There were limits to even a Grayson-refitted SD's EW capabilities. Terrible could do a lot to make her impeller wedge look weaker, yet it was so powerful that the deception was unlikely to hold if someone got a good, hard look at it. Which was why she'd "disarranged" her formation and put at least three other ships in front of each SD. With their wedges directly between the superdreadnoughts and the Peeps' sensors, interference should mask the greater power of the SDs' drives. Coupled with the heavier ships' EW activity, that should keep the Peeps from realizing what they were truly up against . . . unless they got a recon drone close enough for a good look.

The trick, of course, was to dissuade them from trying to do just that. The chance of getting a big, relatively slow RD past her point defense was low, but it was possible, especially if the Peep commander should feel uneasy enough to expend the huge numbers of RDs needed to swamp her defenses.

So what she needed to do was to make the Peeps so confident of what they saw that they felt no need to confirm it, and she'd taken a risky step to do just that. She was running her superdreadnoughts flat out at full military power and zero safety margin, which gave the squadron about a three percent chance of someone suffering a compensator failure—with fatal consequences for whoever it happened to. But it also let them pull an acceleration of over 4.5 KPS2, far higher than any "normal" SD could manage, and she hoped Peep intelligence hadn't yet figured out that the new compensators had increased Alliance acceleration rates by over six percent virtually across the board. If they hadn't, her accel should look too high to be an SD's.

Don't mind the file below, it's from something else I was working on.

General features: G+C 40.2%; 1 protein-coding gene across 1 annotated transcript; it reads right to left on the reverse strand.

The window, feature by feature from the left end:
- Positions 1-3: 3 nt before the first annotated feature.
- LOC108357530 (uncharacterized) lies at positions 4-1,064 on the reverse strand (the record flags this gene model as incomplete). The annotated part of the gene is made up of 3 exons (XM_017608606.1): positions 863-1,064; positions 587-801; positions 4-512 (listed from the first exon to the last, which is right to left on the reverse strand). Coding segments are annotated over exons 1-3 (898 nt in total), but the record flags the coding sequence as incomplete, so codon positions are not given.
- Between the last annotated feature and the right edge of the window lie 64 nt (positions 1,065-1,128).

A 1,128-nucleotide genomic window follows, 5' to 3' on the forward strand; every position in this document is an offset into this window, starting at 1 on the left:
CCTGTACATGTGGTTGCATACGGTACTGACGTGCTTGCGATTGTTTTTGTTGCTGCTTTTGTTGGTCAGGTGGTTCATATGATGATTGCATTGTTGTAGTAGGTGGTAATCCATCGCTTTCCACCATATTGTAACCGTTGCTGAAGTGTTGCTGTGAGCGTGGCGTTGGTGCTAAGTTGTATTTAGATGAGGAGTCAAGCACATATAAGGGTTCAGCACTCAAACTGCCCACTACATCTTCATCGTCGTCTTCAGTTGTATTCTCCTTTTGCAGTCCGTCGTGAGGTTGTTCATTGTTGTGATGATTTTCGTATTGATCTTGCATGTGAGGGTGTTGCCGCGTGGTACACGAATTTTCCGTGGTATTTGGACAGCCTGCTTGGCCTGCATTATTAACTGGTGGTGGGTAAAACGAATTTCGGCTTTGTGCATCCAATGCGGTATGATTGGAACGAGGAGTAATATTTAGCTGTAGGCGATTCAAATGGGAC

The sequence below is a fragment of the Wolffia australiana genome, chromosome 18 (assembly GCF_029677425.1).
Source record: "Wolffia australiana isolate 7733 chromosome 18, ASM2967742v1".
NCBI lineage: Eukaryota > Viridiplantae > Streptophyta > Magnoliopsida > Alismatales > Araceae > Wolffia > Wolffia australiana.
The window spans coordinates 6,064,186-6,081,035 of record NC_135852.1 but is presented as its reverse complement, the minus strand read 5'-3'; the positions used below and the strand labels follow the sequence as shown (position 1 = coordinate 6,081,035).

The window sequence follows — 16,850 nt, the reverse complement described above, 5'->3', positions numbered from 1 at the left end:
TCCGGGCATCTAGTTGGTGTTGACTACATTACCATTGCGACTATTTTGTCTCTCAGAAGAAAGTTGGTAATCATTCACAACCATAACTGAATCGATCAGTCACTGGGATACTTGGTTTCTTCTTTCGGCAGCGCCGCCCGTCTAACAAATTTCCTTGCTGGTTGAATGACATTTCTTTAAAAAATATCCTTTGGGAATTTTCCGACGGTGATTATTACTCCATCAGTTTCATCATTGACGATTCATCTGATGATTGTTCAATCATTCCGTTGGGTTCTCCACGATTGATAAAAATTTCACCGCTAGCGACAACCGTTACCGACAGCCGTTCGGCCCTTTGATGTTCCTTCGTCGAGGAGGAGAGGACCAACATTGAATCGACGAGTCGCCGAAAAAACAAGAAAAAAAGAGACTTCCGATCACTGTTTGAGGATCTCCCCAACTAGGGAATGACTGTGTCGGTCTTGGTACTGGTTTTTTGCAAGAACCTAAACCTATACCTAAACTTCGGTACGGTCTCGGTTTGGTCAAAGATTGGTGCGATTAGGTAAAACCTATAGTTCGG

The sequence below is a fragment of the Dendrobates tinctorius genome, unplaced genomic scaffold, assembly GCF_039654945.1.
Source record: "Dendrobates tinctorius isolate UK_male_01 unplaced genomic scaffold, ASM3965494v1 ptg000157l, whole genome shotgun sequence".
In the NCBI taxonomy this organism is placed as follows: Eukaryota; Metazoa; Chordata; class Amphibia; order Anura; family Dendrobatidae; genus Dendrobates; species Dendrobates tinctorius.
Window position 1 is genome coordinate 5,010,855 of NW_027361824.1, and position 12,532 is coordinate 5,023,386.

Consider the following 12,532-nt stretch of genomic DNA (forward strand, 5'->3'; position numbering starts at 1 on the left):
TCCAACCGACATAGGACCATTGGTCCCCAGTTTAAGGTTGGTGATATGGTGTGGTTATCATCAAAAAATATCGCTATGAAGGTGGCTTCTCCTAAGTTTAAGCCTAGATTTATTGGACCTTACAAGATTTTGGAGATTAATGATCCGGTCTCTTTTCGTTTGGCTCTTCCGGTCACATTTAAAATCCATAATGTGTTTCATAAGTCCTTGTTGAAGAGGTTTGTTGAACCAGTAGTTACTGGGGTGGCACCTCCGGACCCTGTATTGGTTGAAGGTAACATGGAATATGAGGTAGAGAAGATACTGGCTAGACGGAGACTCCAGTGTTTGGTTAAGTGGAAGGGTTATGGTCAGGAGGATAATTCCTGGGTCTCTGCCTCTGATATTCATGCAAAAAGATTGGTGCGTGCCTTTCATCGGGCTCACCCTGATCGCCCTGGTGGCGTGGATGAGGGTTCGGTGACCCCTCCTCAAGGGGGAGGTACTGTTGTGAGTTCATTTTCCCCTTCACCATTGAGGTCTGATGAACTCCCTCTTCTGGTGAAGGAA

Her eyes moved across the plot to the ships racing towards her from other points in the system. They were decelerating to match vectors now, bringing the formation together well short of the Peeps, and, so far, things seemed to be working. She hoped.